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I’m an Adult Wanting to Finish College: Where Do I Start?

Nathan Wilgeroth

I’m an adult wanting to finish college. Where do I start?

Congratulations on taking this huge step! Going back to college isn’t an easy decision, but it is definitely worth it. As an adult with a lot of life experience under your belt, you’re likely juggling more responsibilities than the fresh-from-high-school 18-year-old. You might be wondering how to make all the pieces fit together. Although there is much to be considered, Abound wants to ease the process by breaking down each step along the way.

1. Identify Your Needs. 

Are you working full time? Or at home all day with small children? Going back to school to finish your degree as an adult is not as simple as just deciding where you’d like to live and study for the next four years. You will need to come up with a list of the nonnegotiable qualities you’re looking for in a program. Do you need classes to be strictly online or will you have the option of commuting to campus? Are you looking for a part-time commitment or a full-time degree program? Many colleges cater to adult learners with things like rolling admissions dates and Competency-Based Education Programs. Once you decide on what type of school and program you need, you can create a list of schools that meet your needs. 

2. Apply.

It goes without saying that you need a little bit of research and strategy to narrow down your list of prospective colleges. As you’re coming up with a short list of schools you’re interested in, make sure you have an idea of which credits will transfer. Never hesitate to schedule an appointment with an advisor to help you figure it out! If you are looking to transfer credits over, you’ll want to send your transcripts to prospective schools as quickly as possible; that way, you’ll be able to find out whether to continue applying to schools that will accept the hard work you’ve already put in.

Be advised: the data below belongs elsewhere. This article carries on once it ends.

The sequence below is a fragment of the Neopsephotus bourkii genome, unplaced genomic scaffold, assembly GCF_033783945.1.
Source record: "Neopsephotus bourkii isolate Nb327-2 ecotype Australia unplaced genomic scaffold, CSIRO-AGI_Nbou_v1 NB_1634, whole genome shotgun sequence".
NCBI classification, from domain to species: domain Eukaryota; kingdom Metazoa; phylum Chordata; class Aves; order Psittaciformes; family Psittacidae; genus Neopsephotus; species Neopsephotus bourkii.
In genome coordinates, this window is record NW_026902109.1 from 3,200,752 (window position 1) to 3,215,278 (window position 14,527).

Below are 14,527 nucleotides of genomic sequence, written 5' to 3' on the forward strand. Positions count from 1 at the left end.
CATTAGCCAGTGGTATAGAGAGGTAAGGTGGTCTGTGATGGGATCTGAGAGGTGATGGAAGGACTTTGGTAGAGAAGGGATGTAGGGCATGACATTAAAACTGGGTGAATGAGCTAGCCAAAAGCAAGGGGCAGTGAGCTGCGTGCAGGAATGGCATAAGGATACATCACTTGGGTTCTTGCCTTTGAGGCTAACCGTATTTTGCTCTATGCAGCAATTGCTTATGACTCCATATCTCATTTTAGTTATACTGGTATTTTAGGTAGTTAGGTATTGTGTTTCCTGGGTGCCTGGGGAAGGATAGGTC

Take time to know what a school requires for your admission. If it’s been a year or more since you were last enrolled, you’ll likely need to reapply—even if you’re hoping to attend the same school. No matter what, don’t be discouraged! Applying to college has never been more convenient. With tools specifically designed to help you hand-pick programs that sound attractive to you, the Abound website has got you covered.

3. Think About Finances.

Education can get expensive. Depending on whether you receive tuition assistance, choose a public or private institution, and whether you pay in- or out-of-state tuition, costs can vary drastically. Grants, scholarships, and loans are all available to adult learners, so look around at your options for financial aid, especially if you know that finishing your degree could put a major strain on your finances. We’ve started looking for you; Abound has compiled several resources for unconventional places to look for tuition assistance.

Free Money: Go Back to School on Your Employer’s Dime